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Government authorities can now shoot down privately owned drones

A provision in the FAA Reauthorization Act allows government officials to shoot down drones they deem a threat.

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Lynn La Senior Editor / Reviews - Phones
Lynn La covers mobile reviews and news. She previously wrote for The Sacramento Bee, Macworld and The Global Post.
Lynn La
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James Martin/CNET

President Donald Trump signed on Friday the Re-authorization Act for the Federal Aviation Authority, a law that contains a provision allowing government authorities to shoot down privately owned drones deemed a threat.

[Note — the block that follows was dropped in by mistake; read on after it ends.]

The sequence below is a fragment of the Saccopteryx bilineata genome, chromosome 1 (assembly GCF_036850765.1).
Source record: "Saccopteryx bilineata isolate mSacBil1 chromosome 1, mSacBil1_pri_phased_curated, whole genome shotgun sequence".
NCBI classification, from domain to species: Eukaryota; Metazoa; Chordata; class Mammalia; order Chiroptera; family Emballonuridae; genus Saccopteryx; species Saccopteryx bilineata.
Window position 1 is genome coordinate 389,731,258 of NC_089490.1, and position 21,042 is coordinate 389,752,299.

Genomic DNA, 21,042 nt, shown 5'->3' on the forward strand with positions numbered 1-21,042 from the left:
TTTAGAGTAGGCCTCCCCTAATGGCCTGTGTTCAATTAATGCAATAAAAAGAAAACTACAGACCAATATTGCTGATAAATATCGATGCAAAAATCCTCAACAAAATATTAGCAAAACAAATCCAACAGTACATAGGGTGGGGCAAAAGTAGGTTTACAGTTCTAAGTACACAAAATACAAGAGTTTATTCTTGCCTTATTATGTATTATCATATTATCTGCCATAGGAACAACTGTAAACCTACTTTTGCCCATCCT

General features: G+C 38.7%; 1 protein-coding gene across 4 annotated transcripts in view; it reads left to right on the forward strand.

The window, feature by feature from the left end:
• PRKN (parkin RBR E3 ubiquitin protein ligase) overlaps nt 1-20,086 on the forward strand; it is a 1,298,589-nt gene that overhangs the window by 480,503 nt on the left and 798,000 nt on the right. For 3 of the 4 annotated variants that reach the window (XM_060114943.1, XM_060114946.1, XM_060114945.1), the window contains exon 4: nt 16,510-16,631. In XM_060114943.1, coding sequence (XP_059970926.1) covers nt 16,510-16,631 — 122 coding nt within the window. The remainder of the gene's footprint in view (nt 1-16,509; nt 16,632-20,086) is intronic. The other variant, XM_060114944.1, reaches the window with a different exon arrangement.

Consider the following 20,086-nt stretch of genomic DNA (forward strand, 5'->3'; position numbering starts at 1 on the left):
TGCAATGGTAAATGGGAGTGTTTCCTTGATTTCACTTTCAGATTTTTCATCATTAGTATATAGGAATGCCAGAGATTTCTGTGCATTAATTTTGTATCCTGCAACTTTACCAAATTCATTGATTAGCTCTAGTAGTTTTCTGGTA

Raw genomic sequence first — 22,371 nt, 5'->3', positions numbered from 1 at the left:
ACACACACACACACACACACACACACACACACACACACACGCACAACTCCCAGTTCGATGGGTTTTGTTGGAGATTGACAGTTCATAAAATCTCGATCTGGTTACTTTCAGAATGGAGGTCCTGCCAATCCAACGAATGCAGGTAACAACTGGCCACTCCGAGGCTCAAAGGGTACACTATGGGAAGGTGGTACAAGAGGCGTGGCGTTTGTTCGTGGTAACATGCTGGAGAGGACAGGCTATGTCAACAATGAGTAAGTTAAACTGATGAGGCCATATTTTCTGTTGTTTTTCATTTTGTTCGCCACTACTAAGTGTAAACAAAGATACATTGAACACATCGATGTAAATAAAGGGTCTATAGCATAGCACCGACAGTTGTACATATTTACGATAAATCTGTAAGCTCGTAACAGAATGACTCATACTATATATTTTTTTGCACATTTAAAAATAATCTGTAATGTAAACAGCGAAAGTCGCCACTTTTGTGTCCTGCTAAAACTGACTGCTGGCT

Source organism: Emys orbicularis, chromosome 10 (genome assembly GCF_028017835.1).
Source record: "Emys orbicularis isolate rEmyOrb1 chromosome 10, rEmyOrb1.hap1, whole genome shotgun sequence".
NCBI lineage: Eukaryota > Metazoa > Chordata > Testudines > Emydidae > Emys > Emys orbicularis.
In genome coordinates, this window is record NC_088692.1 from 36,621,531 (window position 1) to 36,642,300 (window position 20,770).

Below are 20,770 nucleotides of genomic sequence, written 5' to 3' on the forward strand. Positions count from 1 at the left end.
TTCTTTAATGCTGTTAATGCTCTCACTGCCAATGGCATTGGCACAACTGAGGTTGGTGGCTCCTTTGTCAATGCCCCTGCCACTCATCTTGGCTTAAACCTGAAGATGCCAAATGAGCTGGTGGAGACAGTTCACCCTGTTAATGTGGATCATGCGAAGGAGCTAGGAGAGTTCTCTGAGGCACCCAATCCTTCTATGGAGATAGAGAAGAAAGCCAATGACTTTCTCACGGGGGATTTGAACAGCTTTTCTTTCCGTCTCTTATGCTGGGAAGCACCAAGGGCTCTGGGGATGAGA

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The provision, called "Preventing Emerging Threats," states that "personnel with assigned duties that include the security or protection of people, facilities, or assets" can disrupt, control, disable, intercept, interfere with, seize and exercise control of the drone. They also can damage or destroy the "unmanned aircraft system or unmanned aircraft" if need be. 

The broad-strokes interpretation of the provision has provoked dispute, particularly among journalists, filmmakers and activists, who use drones to gather video recordings. The provision isn't limited to military or police personnel, meaning officials from any government department can take down a drone. 

The FAA didn't immediately reply for a request to comment.

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